And now we have to watch it on opening day.

ESPN has had exclusive rights to televise the first game of the MLB season for quite some time. With all of the opening day excitement, people will tune in regardless of who is playing, and since the Yanks and Sox will get great ratings no matter what time of season, why not give some other teams the chance to have the spotlight?

Because that would make too much sense.

Now, I don’t want anyone to believe that I hate this rivalry. In fact, I believe that Yankees vs. Red Sox in September is some of the best baseball a fan will watch. What I’m saying is that this rivalry is simply not what it used to be, for a number of reasons.

I blame it on the 2003 and 2004 playoffs. This is when the rivalry reached its most recent peak. In ’03, we had the Martinez-Zimmer incident, as well as the epic game 7 in the ALCS, the game that the Red Sox spent the entire ’04 season avenging.

And did they ever. The 3-0 comeback the Red Sox pulled off in the ALCS that year is one of the best stories in the history of professional sports.

But maybe Boston’s World Series title is what put the dagger in the rivalry for fans like myself.

For years, fans wanted to see the Red Sox break the curse. Every time they came up just short, baseball nation rooted for them that much more. When they finally won the title–and made a four year mini-dynasty, they stopped caring. And with the emergence of the Rays as a legitimate contender, the rivalry has certainly lost its charm.

I used to joke that I likes any team that beat the Yankees. Now, I say like any team that beats the Yankees–and LOVE any team the beats the Red Sox.

Categories: Around the league

Analysts Should Stop Trying to Pick Next “Worst to First” Team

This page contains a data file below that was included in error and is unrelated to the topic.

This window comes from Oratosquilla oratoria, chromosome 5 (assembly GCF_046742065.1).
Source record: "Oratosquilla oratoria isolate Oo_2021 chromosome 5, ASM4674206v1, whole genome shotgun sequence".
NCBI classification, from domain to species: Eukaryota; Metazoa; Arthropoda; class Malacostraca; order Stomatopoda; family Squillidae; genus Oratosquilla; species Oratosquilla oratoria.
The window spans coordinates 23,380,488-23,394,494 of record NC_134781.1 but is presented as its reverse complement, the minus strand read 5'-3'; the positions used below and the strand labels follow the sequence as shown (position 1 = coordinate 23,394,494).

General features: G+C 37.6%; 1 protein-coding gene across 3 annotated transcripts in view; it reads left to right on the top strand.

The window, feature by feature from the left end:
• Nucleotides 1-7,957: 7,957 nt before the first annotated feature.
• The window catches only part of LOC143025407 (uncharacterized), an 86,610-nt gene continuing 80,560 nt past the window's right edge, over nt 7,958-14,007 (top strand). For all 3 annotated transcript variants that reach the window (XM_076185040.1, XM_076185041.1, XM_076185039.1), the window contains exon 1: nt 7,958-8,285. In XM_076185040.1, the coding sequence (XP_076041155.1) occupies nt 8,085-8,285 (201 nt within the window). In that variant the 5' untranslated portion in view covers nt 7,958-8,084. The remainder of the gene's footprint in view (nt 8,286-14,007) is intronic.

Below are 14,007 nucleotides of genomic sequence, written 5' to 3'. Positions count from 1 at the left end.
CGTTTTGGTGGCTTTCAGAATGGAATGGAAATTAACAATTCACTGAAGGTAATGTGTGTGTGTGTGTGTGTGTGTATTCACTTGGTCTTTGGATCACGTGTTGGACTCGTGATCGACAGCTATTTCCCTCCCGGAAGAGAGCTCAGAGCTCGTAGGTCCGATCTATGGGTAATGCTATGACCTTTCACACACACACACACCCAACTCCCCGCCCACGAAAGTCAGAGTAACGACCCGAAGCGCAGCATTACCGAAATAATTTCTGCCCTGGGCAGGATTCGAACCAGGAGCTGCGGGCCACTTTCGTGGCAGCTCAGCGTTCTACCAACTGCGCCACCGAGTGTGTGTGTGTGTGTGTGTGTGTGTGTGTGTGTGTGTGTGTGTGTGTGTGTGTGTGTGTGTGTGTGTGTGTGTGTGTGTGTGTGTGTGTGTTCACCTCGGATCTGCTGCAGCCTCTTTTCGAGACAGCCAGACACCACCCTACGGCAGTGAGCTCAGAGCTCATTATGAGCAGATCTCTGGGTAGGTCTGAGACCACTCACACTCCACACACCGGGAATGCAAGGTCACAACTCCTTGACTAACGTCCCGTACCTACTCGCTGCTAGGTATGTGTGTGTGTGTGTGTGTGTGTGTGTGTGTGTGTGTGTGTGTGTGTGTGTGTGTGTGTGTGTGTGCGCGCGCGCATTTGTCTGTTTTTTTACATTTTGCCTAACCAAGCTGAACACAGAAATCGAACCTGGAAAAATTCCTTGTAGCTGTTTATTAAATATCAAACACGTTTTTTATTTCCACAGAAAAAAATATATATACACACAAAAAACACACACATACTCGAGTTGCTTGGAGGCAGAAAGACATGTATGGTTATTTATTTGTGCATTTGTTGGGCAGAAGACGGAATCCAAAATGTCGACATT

April 3, 2010 Leave a comment

In 2008, the Rays made magic.

An organization that experienced nothing but futility for its first 10 years suddenly broke out, and we watched them go from the worst team in baseball to the best.

One thing is for sure, though, it didn’t happen overnight. And it prompted a new kind of debate every spring. Which is the next team to go worst to first?

photo from tampabay.com

But analysts need to realize that the ‘08 Rays club was a special case, and that many things had to fall in place for them to have the winning season that they did. Suggesting that a different team is capable to replicate that every season is silly.

There were many factors that led to Rays’ climb to the top.

It started with the name change. Now, I’m not saying that every last place team needs to change their name to have a chance, but it was no secret that the new look brought a new sense of enthusiasm and excitement.

Next was the nucleus. The Rays added veterans as well as young talent, and more importantly, got rid of problems. This led to the team chemistry needed to win consistently.

Finally, the manager. I know Joe Maddon makes his mistakes, and he is often criticized for being too loyal to certain players, but there is no question that he gets the best out of them. Maddon’s guys are motivated, and that’s a big key to his success.